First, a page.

- Doxycycline – Antibiotic, also used to treat Lyme disease
- Enalapril – ACE-inhibitor used to treat high blood pressure and heart failure
- Enrofloxacin – Broad spectrum antibiotic (Gram-positive and -negative) -- not recommended for streptococci, or anaerobic bacteria
- Equine chorionic gonadotropin – gonadotropic hormone used to induce ovulation in livestock prior to artificial insemination
- Fenbendazole –
- Flunixin meglumine – trade name Banamine; NSAID used as an analgesic and antipyretic in horses.
- Furosemide – diuretic used to prevent exercise induced pulmonary hemorrhage in horses
- Isoxsuprine – vasodilator used for laminitis and navicular disease in horses
- Ivermectin – a broad-spectrum antiparasitic used in horses and dogs
- Ketamine – dissociative anesthetic and tranquilizer in cats, dogs, horses, and other animals
- Ketoprofen – non-steroidal anti-inflammatory drug (NSAID)
- Marbofloxacin – antibiotic
- Maropitant – Antiemetic
- Medetomidine – surgical anesthetic and analgesic
- Meloxicam – non-steroidal anti-inflammatory drug (NSAID)
- Metacam – used to reduce inflammation and pain
- Methimazole –
- Metoclopramide Hydrochloride – Potent antiemetic, secondarily as a prokinetic.
- Metronidazole – Highly effective against anaerobic bacteria. Has good activity against protozoa, but Fenbendazole may be a better choice. (more effective, less side effects)
- Milbemycin oxime – a broad spectrum antiparasitic used as an anthelmintic, insecticide and miticide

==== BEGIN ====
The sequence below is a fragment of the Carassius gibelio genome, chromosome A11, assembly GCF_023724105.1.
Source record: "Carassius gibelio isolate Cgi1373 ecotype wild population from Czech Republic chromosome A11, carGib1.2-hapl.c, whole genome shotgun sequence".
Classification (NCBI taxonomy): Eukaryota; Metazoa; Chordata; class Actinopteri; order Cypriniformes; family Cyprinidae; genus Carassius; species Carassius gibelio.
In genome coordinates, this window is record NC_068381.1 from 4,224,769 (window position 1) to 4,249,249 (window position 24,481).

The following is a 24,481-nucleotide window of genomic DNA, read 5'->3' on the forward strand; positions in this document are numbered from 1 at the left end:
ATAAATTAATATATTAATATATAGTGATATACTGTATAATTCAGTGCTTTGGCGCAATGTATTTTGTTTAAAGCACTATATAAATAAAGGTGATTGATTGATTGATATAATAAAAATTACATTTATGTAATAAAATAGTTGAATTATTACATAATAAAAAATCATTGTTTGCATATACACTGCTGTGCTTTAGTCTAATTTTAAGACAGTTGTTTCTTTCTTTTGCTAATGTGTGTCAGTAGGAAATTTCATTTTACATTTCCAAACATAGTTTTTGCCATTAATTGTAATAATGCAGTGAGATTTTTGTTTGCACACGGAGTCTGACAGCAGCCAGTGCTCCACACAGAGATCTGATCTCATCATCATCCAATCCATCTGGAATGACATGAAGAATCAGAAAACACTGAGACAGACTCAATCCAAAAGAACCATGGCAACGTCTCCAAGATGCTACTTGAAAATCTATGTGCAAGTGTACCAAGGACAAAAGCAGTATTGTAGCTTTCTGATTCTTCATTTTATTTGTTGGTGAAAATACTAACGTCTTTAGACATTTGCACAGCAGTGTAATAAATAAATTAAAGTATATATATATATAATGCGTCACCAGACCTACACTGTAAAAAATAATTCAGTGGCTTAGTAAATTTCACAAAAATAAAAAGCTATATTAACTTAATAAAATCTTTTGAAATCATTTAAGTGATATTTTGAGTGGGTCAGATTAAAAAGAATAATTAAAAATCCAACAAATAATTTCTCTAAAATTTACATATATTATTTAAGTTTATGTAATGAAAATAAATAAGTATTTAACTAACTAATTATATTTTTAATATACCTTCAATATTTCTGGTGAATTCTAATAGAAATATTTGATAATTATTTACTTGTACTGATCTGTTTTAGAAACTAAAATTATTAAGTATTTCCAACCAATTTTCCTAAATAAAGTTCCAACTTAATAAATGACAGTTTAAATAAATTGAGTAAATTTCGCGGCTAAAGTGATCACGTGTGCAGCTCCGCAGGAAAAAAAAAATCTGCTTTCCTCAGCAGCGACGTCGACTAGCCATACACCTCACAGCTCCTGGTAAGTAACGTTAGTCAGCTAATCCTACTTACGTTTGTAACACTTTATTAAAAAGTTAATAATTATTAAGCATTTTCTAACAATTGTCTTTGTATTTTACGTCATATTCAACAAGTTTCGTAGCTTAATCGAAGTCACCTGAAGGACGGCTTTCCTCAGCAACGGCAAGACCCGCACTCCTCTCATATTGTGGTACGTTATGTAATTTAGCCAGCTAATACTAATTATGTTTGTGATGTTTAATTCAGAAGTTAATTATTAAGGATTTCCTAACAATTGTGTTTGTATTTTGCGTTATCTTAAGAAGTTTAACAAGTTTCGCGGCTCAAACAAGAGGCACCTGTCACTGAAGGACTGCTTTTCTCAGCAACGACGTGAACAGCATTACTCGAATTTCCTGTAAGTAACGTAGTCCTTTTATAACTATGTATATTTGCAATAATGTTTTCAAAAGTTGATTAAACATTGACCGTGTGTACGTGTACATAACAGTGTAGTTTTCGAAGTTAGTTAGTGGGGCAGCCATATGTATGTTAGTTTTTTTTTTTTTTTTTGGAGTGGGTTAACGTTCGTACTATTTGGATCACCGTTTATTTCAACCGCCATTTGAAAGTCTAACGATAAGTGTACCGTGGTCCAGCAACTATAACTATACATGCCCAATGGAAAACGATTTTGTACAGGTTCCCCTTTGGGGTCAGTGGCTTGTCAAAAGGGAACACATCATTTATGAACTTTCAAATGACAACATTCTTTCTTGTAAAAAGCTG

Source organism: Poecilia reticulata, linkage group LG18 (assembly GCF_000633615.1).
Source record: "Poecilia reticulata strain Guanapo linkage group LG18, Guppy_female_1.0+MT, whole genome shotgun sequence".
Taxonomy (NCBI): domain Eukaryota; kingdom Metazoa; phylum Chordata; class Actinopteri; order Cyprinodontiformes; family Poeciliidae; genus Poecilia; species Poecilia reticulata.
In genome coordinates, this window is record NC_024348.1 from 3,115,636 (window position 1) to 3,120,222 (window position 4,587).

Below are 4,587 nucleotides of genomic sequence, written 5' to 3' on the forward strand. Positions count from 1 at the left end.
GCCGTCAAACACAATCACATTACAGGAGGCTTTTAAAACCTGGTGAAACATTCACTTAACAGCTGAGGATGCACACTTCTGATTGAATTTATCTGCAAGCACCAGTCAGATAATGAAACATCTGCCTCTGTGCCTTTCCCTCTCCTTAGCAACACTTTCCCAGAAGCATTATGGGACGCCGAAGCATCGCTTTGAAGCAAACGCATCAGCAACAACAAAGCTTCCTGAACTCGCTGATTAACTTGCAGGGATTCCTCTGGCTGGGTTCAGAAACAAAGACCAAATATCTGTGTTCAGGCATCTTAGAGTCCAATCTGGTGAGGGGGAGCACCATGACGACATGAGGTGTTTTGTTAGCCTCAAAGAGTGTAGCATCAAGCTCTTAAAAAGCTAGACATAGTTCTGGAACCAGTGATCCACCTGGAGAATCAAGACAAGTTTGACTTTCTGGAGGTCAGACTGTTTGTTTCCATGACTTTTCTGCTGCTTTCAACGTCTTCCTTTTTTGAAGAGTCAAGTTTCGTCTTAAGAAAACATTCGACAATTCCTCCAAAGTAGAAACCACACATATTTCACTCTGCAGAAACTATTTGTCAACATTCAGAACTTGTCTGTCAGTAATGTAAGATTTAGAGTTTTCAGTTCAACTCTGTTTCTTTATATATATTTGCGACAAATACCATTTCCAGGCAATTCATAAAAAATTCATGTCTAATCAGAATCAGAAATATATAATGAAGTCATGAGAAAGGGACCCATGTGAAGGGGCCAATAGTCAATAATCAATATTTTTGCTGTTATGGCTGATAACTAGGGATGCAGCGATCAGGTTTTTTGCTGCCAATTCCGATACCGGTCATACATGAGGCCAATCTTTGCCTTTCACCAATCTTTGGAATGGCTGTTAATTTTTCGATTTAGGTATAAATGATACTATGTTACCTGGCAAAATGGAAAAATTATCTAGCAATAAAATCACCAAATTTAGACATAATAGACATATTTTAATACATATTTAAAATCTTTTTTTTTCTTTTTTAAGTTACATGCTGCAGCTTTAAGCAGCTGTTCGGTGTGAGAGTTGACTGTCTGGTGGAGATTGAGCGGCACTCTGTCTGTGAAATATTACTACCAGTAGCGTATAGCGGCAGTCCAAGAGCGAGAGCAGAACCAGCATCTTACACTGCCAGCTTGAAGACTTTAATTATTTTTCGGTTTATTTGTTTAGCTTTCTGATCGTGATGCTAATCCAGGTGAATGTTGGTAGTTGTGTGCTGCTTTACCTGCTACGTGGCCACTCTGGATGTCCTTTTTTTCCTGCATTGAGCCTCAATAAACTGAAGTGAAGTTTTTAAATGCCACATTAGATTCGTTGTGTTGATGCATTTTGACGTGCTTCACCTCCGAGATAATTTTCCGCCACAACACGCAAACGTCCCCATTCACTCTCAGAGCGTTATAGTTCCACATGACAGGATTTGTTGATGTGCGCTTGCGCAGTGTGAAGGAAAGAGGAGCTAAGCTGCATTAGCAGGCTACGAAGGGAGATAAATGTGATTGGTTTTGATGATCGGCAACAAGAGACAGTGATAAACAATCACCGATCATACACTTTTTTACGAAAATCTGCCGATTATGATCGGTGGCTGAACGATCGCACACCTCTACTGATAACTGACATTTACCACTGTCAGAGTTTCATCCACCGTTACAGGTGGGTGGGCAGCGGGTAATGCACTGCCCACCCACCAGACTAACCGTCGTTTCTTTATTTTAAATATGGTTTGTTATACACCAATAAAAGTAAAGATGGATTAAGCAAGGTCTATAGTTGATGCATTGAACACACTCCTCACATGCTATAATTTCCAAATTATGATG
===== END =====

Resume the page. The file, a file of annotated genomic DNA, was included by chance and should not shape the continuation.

- Mirtazapine – antiemetic and appetite stimulant in cats and dogs
- Morphine – Pure mu agonist/opioid analgesic used as a premedication
- Moxifloxacin – Antibiotic used for the treatment of acute bacterial sinusitis, acute bacterial exacerbation of chronic bronchitis, community acquired pneumonia, complicated and uncomplicated skin and skin structure infections, and complicated intra-abdominal infections
- Neomycin –
- Nitarsone – feed additive used in poultry to increase weight gain, improve feed efficiency, and prevent blackhead disease
- Nitenpyram – insecticide
- Nitroscanate – Anthelmintic used to treat roundworms, hookworms and tapeworms
- Nystatin – Antifungal
- Ofloxacin – fluoroquinolone antibiotic
- Omeprazole – for the treatment and prevention of gastric ulcers in horses
- Oxibendazole – anthelmintic
- Oxymorphone –
- Pentobarbital – Humane euthanasia of animals not to be used for food
- Phenobarbital – Antiseizure medication
- Phenylbutazone – non-steroidal anti-inflammatory drug (NSAID)
- Pimobendan – used to manage heart failure in dogs
- Pirlimycin – antimicrobial
- Ponazuril – anticoccidial
- Praziquantel – Treatment of infestations of the tapeworms Dipylidium caninum, Taenia pisiformis, Echinococcus granulosus
- Prednisolone –Steroid
- Prednisone – Steroid
- Propofol – short acting intravenous drug used to induce anesthesia
- Pyrantel Pamoate – Effective against ascarids, hookworms and stomach worms
- Robenacoxib – non-steroidal anti-inflammatory drug (NSAID)
- Roxarsone – arsenical used as a coccidiostat and for increased weight gain
- Selamectin – antiparasitic treating fleas, roundworms, ear mites, heartworm, and hookworms. Available only as Revolution (not in generic form)
- Sentinel Flavor Tabs – antiparasitic
- Silver sulfadiazine –
- Soloxine –
- Streptomycin – antibiotic used in large animals
- Sucralfate – treats NSAID-associated ulcers
- Sulfasalazine –
- Synulox – antibiotic
- Telazol – intravenous drug used to induce anesthesia; combination of tiletamine and zolazepam
- Theophylline – Brochospasm and cardiogenic edema
- Thiostrepton –
- Thiabendazole –
- Tramadol –
- Triamcinolone acetonide –
- Trimethoprim - used widely for bacterial infections, is in the family of sulfa drugs
- Trilostane – Canine Cushing's
- Tylosin – antibiotic
- Xylaxine – Alpha-2 agonist